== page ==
Terry Fox’s journey is more than a story.
That’s why thousands of Canadians unite every year to raise money for the Terry Fox Foundation. One such Canadian is Red Deer’s Patricia Terlaan, who has been participating in the local event for several years.
Growing up, Terlaan remembers watching and reading about Fox and his goal of running across Canada.
“Terry Fox was my age. It always reverberated with me that this was a young man who sacrificed his life, and nobody at that time was doing anything like this, so it always made a lot of sense to me,” said Terlaan.
Sunday, she walked 10 kilometre alongside her friend, Red Deer County resident Robyn Brodie.
Although it was Brodie’s first time taking part in the event, she said she has sponsored friends and family in the past.
Terlaan still remembers Terry Fox on the news every night, adding “it was devastating for a lot of people when he died.”
It is a memory the two friends share. Brodie said she was a new resident of Canada during that time and remembers it all.
“He was on every night and he created so much awareness, and I remember everybody was so sad when he passed away,” Brodie said, adding she admired his courage.
Raising money to fight cancer is a cause special to Terlaan, because her mom is a cancer survivor.
What Terlaan likes about the event is 82 per cent of the money raised goes toward research.
“And not into administration, and not into supporting other things besides the actual goal,” she said.
Brodie said she wanted to participate in the event to help it succeed.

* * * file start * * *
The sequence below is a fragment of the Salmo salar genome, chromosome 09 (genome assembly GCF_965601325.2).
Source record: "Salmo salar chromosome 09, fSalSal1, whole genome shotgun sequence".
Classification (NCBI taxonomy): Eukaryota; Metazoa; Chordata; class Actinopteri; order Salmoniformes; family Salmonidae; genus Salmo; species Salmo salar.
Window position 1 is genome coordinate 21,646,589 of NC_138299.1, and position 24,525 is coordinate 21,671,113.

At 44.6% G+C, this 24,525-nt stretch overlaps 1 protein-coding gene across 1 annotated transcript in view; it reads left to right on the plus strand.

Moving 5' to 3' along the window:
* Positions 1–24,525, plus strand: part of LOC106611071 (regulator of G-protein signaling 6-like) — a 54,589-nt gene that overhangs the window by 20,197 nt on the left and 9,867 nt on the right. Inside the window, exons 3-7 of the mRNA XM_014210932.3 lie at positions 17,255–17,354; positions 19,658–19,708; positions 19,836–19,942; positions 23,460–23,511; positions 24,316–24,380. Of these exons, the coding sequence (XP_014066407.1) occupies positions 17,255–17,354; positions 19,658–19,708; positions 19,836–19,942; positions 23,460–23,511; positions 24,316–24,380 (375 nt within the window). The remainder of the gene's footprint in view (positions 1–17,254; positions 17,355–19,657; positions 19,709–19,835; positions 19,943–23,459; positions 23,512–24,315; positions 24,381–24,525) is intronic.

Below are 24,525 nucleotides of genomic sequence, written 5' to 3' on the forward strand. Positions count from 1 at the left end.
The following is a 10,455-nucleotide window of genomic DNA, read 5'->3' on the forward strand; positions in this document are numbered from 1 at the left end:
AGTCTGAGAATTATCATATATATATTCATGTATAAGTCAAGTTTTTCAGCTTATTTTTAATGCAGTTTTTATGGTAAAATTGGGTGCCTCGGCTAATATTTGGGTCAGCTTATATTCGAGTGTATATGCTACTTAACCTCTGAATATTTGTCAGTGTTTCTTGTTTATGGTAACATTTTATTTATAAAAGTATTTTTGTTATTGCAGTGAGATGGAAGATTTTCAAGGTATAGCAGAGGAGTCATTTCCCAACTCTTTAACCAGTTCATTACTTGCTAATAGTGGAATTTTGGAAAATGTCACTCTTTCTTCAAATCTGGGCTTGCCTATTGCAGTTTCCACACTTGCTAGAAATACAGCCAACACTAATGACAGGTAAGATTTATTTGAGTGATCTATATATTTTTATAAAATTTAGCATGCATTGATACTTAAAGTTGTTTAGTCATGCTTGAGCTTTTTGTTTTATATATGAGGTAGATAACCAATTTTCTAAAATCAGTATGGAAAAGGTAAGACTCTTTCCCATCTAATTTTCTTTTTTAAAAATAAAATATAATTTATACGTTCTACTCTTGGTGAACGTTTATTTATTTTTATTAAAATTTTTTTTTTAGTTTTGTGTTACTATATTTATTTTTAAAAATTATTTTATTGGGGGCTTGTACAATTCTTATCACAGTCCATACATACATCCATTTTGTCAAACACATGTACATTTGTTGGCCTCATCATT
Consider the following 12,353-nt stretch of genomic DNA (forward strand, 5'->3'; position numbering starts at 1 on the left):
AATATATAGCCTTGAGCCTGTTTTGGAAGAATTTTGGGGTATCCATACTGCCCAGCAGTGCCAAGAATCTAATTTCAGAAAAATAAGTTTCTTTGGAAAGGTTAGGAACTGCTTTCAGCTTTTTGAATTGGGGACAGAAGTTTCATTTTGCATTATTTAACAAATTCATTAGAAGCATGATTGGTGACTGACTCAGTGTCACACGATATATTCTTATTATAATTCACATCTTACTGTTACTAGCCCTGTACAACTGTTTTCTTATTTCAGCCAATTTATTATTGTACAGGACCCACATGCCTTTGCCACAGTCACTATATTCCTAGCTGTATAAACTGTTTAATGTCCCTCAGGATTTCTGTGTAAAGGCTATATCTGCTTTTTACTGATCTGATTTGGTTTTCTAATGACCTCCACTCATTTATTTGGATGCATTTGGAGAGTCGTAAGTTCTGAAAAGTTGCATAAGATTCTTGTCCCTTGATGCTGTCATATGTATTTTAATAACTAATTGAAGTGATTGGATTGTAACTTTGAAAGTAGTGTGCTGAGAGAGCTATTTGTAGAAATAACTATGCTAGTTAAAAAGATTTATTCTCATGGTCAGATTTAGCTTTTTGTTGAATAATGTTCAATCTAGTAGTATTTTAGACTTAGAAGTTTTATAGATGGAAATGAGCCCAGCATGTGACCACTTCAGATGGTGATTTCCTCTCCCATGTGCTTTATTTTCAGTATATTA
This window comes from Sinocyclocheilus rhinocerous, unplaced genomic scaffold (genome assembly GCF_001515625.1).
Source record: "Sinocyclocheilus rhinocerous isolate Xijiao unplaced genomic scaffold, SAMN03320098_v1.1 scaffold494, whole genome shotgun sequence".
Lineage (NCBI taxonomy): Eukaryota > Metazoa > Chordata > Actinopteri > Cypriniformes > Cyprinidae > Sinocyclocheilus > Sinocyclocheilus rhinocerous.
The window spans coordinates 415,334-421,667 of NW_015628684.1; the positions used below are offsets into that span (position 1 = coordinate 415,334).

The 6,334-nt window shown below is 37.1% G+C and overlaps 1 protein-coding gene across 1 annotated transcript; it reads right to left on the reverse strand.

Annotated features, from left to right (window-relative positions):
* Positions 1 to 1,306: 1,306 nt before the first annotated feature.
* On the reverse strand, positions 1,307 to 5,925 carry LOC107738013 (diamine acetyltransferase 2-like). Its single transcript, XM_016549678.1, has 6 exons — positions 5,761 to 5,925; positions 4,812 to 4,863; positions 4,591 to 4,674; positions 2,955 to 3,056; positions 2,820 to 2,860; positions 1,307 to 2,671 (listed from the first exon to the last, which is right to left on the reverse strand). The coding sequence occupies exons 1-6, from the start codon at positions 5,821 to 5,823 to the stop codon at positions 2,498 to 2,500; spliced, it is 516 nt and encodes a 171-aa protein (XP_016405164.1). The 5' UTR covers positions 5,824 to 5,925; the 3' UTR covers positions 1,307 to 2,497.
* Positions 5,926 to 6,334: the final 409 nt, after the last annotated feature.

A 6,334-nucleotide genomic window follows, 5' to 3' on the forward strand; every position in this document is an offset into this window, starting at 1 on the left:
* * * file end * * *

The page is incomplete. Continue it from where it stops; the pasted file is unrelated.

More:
“If nobody came out to these events, it would fall away, so you want to keep it going,” said Brodie.
The two friends believe in keeping Terry Fox and his memory alive today, and said events like the run help with that.
The two also like the fact children learn about him right from the start in schools.
Terlaan said not everyone today understands and appreciates his achievements.
“It’s like my parents went through World War Two, and kids these days just think of it as a story, and it’s what it is fading into – just a story,” she said.
She encourages Canadians to visit the Terry Fox memorial near Thunder Bay, Ont., something she has done with her husband.
“We saw the memorial, and for kids, it was a hit. They have to see it, because the memorial is very impactful, and when you see it, you do choke up,” Terlaan said.
Lori Hutchings, a co-organizer of Red Deer’s Terry Fox Run, said the event is in its 39th year.
She said people like the fact the event is volunteer driven, which means administration costs are low.
Hutchings said the friendly run raises around $10,000 each year.
Participants had the choice to walk, run or bike on marked routes of one, 2.5, five and 10 kilometres.